I have owned and played many types of cables. The only attributes that make any difference that I am able to discern are those I've already mentioned: ruggedness, flexibility, capacitance, sheilding and handling noise. Furthermore, capacitance is the only attribute that has made any difference in the tonality of my guitar rigs. As far as I can tell there is no observable difference in the tonality of a cheap molded-end cable versus a cable made from high-end copper using special techiques, so long as the capacitance of the two cables is within a few percent of each other. There are other attributes that might make a high-end cable more desirable, but tonality is identical.

My observation, of course, runs counter to the claims of all manufacturers and many consumers of high-end cables. There are several possible explanations for this discrepancy:

  1. There's something wrong with my ears.
  2. There's something wrong with the rest of my gear.
  3. I'm knocking down the high-end products because I can't afford them.
  4. I'm lying.
  5. I'm right.

So, let's take these scenarios one at a time...

Scenario 1: "There's something wrong with my ears." That's entirely possible. I'm a 52 year old male with a mild case of tinnitus. On the other hand, I'm probably typical of the target demographic for vendors of high-end cables (i.e. people having significant disposable income) and my ears are probably in better shape than most professional musicians'. If my ears aren't good enough to hear the benefits of a high-end cable, it kind of begs the question: "Why are these being marketed to electric guitarists in the first place?"

Scenario 2: "There's something wrong with the rest of my gear." This is the argument I'd be most likely to advance if I was coming here as a booster of high-end cables. Masking is a well-understood phenomenon. However, I've seen fantastic claims for the benefits of high-end cables from users of a wide variety of gear, both more and less articulate than my own. In short, the claims for benefits of high-end cables seem to be largely independent of the quality of the rest of the signal chain.

Scenario 3: "I'm knocking down the high-end products because I can't afford them." Nope. If a two- or three-hundred dollar cable knocked my socks off I'd buy it with neither a moment's hesistation nor financial hardship.

Scenario 4: "I'm lying." I have nothing to gain by lying about my own experiences. I'm a consumer, not a manufacturer. I'm interested in having a good guitar rig to play. I've learned from plenty of my own mistakes along the way; you can't do that if you have an axe to grind.

Scenario 5: "I'm right." I'm not going to claim that I'm right. I've told you about my experiences and about what I've learned along the way. I'm leaving open the possibility that I'm wrong because I'd love to learn something new about the technology of high-end cables.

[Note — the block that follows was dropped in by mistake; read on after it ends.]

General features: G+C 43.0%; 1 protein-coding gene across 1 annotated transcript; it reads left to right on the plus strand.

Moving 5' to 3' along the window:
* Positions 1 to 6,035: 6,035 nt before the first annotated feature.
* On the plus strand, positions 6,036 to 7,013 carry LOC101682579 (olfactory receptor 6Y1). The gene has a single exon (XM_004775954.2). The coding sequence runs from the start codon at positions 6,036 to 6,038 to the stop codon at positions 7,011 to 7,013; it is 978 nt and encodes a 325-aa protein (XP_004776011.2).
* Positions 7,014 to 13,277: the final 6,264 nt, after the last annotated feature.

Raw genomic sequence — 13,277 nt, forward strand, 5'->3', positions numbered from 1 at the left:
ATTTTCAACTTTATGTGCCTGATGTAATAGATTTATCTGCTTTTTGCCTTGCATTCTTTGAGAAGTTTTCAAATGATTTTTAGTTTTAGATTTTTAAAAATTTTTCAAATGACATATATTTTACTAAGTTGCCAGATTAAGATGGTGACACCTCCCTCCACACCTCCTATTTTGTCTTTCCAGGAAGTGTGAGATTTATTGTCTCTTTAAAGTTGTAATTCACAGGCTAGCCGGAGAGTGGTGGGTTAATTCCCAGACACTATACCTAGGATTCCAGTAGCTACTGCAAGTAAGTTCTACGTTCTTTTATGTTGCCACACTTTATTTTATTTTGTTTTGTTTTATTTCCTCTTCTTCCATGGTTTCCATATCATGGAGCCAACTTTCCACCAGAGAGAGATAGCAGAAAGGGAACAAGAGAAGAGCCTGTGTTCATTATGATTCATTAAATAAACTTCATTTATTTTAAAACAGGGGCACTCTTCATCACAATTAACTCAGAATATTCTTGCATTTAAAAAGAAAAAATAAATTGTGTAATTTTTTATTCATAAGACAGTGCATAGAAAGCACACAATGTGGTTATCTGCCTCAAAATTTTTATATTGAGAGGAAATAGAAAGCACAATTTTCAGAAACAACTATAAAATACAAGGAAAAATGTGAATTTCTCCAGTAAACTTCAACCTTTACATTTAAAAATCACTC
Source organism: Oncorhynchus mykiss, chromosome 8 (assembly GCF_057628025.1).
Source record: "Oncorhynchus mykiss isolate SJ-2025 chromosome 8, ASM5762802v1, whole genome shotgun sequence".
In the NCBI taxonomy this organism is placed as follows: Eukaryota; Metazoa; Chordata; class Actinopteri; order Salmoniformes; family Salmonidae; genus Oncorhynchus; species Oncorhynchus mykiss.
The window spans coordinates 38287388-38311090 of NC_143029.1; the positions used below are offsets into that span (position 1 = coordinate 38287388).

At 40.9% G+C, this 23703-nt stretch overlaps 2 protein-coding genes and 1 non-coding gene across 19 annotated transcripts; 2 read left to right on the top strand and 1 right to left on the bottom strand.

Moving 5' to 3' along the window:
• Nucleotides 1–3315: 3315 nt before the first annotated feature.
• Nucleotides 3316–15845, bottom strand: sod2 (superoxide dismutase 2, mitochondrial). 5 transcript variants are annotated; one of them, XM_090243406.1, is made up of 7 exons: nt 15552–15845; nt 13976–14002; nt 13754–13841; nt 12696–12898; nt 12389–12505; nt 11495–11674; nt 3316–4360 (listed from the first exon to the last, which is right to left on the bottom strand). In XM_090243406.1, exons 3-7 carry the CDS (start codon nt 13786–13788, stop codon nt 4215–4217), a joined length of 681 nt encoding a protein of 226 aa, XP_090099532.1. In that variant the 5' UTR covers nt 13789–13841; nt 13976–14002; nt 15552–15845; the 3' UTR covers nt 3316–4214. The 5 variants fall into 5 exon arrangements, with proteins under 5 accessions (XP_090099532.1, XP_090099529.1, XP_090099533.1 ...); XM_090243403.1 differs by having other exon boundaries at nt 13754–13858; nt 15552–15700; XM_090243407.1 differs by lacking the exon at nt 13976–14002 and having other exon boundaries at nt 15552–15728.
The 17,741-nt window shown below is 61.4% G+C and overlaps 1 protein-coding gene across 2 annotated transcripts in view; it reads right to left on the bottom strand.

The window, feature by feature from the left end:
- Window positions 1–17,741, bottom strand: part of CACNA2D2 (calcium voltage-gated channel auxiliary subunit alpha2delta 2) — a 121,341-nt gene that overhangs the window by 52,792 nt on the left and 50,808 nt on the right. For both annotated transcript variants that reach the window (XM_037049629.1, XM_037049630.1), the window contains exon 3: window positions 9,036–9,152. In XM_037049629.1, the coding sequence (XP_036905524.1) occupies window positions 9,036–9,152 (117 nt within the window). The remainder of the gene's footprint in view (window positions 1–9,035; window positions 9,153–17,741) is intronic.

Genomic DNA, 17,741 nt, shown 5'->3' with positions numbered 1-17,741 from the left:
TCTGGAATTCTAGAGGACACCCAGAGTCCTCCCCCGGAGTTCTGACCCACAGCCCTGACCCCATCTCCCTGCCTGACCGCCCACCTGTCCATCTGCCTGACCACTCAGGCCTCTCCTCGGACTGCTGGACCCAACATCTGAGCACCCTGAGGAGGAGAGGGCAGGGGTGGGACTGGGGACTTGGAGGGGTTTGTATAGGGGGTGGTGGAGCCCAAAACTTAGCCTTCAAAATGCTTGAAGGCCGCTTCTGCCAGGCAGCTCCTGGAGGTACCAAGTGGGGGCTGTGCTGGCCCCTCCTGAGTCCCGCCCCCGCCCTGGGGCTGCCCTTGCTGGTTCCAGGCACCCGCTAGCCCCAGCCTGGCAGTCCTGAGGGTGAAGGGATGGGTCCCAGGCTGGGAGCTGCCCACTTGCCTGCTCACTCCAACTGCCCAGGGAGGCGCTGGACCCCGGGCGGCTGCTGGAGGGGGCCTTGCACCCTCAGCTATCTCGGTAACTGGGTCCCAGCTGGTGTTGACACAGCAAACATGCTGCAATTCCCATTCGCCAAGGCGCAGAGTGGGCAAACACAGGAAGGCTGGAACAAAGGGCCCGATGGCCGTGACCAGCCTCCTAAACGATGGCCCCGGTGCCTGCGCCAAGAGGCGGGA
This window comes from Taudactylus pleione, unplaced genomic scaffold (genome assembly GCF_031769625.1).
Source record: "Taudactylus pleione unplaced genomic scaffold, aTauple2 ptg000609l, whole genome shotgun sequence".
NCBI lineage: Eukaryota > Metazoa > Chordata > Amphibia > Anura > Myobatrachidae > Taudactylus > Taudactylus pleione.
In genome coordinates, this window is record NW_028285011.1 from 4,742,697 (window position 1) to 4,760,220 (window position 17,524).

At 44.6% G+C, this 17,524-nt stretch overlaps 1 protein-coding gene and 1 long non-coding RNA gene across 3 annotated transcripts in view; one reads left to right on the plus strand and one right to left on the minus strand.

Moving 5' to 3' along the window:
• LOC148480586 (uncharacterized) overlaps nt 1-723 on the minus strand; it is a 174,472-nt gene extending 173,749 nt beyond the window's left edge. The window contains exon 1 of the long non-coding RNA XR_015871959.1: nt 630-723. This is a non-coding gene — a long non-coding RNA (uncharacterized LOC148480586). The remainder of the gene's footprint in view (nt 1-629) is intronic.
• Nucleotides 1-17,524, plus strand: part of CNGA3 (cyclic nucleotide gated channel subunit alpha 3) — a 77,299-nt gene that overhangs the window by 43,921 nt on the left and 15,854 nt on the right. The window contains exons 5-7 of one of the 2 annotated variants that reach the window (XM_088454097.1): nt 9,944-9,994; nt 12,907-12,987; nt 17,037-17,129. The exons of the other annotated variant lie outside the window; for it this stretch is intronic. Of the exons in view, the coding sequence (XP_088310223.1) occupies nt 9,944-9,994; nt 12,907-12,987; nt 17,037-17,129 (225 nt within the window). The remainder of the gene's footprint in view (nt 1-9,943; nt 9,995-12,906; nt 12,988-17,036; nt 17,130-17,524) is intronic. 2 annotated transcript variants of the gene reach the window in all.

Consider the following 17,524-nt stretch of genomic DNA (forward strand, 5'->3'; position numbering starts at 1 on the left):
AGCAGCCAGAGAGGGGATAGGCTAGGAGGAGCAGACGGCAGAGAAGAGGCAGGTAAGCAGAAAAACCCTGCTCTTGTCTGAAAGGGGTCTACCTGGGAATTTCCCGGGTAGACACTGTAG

The problem with learning something about high-end audio cables is that the claims don't seem to have any real-world basis.

Start with the fuzzy, non-quantifiable terminology: clarity, definition, openness, transparency, ... All of these seem to be conveniently "in the ear of the beholder". And if you can hear that, great. If what you hear corresponds to what someone else hears in the same cable, so much the better. If you can point me to a recording that illustrates the presence of any one of these attributes over another, I'll be surprised. If you can show me a correlation between the terminology and a measurement, I'll be impressed.

The counter-argument, of course, is that good ears are much more important than measurements. I agree with that statement. However, I'd like to have something of a predictive nature so I don't have to buy every cable under the sun to find the one that suits me best. Capacitance measurements give me that predictive ability; cork-sniffing adjectives don't.

And then there are the technological claims... oxygen-free copper, aligned crystals, skin effect, phase coherence, etc. The problem is that these all have meaning, but aren't really applicable in the context of guitar cables. I stand willing to be corrected by someone who really understands the physics behind all of these claims. I've done my research and have failed to turn up any evidence that supports the notion that guitar cables (or more precisely, any cable which carries audio frequencies at low voltage and high impedance) benefits from esoteric materials or design.

Honestly, I've spent hours searching for supporting evidence. As far as I've been able to tell: OFC benefits high-current applications; crystalline structure is significant for superconducting and thin-film applications; skin effect is irrelevant at the dimensions and frequencies we're concerned with; phase coherence is a non-issue unless you're dealing with fast rise-time pulses. If anyone would care to point me toward a good resource describing the science of precision audio cables using non-circular terminology, I'm willing to dig in and learn...

October 02 2006 02:15:47 GMT